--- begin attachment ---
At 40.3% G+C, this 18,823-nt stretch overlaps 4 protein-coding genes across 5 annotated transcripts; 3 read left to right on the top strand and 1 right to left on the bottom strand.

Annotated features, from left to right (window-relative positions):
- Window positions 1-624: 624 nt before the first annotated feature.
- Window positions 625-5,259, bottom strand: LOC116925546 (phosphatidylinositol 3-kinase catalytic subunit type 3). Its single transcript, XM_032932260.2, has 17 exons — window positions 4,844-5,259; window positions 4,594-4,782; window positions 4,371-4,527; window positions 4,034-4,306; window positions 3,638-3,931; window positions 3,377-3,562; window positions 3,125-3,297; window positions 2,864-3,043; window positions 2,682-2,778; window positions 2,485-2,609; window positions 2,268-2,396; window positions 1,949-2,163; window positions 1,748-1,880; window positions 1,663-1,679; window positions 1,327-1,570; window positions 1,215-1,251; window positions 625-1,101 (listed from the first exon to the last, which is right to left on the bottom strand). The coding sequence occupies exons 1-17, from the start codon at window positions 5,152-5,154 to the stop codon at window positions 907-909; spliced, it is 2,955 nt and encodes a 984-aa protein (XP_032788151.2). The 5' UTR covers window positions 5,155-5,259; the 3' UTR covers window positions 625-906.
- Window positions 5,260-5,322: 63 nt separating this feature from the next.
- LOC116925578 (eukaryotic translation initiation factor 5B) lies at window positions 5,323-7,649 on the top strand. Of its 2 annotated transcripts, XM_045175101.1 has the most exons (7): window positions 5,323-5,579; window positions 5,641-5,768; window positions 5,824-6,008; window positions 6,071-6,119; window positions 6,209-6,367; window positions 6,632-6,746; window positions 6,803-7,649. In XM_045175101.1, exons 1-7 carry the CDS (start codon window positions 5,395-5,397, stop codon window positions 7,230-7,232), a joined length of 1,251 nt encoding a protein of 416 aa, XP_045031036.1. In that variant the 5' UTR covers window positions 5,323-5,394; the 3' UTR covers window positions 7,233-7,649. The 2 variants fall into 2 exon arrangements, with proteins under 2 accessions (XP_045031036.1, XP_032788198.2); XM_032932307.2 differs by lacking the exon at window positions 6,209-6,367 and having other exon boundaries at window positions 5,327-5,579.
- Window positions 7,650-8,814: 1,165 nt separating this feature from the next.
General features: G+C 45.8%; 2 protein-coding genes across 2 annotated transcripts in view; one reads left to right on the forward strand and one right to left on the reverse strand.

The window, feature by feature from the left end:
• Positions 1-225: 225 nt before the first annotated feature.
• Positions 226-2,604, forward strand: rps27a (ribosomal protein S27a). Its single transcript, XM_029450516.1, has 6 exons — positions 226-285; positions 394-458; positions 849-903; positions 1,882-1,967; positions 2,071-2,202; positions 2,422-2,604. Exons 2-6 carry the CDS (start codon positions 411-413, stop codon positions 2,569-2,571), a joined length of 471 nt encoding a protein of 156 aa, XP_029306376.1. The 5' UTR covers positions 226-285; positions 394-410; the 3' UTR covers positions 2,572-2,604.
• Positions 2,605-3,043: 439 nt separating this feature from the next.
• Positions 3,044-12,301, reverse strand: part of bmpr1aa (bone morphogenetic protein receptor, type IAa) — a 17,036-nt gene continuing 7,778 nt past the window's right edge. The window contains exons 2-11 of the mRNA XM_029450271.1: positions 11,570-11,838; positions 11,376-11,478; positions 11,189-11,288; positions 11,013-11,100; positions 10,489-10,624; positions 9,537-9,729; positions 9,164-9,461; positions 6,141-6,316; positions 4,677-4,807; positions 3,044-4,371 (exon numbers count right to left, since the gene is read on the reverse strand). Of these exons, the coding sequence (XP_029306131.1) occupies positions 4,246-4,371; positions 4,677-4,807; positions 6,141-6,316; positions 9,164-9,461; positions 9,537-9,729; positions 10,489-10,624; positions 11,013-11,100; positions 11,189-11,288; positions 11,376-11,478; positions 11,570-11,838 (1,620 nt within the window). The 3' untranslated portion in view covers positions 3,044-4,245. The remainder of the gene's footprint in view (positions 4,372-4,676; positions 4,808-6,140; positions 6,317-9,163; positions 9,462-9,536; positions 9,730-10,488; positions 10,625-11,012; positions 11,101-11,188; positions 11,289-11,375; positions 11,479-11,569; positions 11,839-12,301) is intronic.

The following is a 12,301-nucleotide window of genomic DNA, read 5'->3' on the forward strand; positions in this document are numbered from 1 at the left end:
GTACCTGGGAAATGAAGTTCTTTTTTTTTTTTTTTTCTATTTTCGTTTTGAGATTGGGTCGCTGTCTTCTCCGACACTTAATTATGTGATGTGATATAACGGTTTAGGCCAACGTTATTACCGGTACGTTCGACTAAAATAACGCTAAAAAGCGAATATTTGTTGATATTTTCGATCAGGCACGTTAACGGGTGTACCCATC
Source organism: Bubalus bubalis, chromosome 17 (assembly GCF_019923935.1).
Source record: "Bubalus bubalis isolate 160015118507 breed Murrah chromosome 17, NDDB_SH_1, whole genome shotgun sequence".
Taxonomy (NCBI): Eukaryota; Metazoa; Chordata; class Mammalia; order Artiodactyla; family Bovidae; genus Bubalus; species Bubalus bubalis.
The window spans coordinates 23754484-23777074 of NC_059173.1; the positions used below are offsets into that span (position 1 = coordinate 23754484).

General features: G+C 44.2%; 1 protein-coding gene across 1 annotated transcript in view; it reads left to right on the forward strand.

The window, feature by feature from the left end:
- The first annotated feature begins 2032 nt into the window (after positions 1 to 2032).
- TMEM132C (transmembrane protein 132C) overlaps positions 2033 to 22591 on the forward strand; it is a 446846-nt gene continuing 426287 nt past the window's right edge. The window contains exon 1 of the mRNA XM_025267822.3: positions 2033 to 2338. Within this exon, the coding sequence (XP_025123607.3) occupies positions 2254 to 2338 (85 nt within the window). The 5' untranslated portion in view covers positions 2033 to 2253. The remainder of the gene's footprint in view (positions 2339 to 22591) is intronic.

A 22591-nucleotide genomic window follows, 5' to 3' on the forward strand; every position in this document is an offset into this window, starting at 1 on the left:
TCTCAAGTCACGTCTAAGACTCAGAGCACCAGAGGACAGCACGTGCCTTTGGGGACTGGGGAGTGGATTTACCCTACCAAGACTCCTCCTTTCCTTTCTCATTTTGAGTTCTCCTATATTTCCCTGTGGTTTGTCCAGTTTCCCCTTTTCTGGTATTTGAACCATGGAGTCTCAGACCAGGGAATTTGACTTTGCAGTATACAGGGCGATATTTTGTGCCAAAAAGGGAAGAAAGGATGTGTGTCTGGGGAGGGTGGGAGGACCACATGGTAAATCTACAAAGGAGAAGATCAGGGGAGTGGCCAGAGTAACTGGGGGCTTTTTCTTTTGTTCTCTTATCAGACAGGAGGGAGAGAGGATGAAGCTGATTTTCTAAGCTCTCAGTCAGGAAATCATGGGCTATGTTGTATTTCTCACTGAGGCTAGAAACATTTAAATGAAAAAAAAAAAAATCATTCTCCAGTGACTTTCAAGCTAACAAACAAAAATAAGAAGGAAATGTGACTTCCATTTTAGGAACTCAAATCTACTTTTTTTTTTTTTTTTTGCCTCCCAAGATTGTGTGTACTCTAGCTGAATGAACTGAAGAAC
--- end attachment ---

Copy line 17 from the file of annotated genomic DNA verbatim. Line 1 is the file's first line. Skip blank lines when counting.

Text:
Source record: "Bubalus bubalis isolate 160015118507 breed Murrah chromosome 17, NDDB_SH_1, whole genome shotgun sequence".